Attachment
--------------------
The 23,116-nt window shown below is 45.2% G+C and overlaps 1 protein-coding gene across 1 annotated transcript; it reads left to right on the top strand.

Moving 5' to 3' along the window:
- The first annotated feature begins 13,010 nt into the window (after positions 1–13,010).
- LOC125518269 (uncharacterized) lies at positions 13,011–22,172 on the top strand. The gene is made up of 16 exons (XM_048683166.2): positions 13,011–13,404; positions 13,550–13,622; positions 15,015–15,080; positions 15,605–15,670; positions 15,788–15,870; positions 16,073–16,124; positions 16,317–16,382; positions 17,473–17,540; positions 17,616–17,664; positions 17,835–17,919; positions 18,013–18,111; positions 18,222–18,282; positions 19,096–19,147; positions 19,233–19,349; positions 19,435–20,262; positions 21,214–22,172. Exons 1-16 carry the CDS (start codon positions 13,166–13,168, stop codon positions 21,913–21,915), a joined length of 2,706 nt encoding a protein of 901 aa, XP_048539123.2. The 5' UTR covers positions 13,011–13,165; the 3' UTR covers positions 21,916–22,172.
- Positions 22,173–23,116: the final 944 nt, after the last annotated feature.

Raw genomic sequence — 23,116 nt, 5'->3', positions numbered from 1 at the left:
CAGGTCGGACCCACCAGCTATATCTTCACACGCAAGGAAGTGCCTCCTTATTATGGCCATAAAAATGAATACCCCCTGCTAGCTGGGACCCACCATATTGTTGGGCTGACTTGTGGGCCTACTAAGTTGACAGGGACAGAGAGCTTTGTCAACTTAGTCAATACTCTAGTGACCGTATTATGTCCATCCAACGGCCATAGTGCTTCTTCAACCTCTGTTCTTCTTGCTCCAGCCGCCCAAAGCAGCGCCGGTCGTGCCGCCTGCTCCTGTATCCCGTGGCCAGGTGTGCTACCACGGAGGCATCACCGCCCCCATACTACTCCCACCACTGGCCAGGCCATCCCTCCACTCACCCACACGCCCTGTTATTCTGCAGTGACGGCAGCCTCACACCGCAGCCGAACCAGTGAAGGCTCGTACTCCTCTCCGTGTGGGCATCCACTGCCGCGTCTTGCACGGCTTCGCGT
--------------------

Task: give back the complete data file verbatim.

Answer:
The 23,116-nt window shown below is 45.2% G+C and overlaps 1 protein-coding gene across 1 annotated transcript; it reads left to right on the top strand.

Moving 5' to 3' along the window:
- The first annotated feature begins 13,010 nt into the window (after positions 1–13,010).
- LOC125518269 (uncharacterized) lies at positions 13,011–22,172 on the top strand. The gene is made up of 16 exons (XM_048683166.2): positions 13,011–13,404; positions 13,550–13,622; positions 15,015–15,080; positions 15,605–15,670; positions 15,788–15,870; positions 16,073–16,124; positions 16,317–16,382; positions 17,473–17,540; positions 17,616–17,664; positions 17,835–17,919; positions 18,013–18,111; positions 18,222–18,282; positions 19,096–19,147; positions 19,233–19,349; positions 19,435–20,262; positions 21,214–22,172. Exons 1-16 carry the CDS (start codon positions 13,166–13,168, stop codon positions 21,913–21,915), a joined length of 2,706 nt encoding a protein of 901 aa, XP_048539123.2. The 5' UTR covers positions 13,011–13,165; the 3' UTR covers positions 21,916–22,172.
- Positions 22,173–23,116: the final 944 nt, after the last annotated feature.

Raw genomic sequence — 23,116 nt, 5'->3', positions numbered from 1 at the left:
CAGGTCGGACCCACCAGCTATATCTTCACACGCAAGGAAGTGCCTCCTTATTATGGCCATAAAAATGAATACCCCCTGCTAGCTGGGACCCACCATATTGTTGGGCTGACTTGTGGGCCTACTAAGTTGACAGGGACAGAGAGCTTTGTCAACTTAGTCAATACTCTAGTGACCGTATTATGTCCATCCAACGGCCATAGTGCTTCTTCAACCTCTGTTCTTCTTGCTCCAGCCGCCCAAAGCAGCGCCGGTCGTGCCGCCTGCTCCTGTATCCCGTGGCCAGGTGTGCTACCACGGAGGCATCACCGCCCCCATACTACTCCCACCACTGGCCAGGCCATCCCTCCACTCACCCACACGCCCTGTTATTCTGCAGTGACGGCAGCCTCACACCGCAGCCGAACCAGTGAAGGCTCGTACTCCTCTCCGTGTGGGCATCCACTGCCGCGTCTTGCACGGCTTCGCGT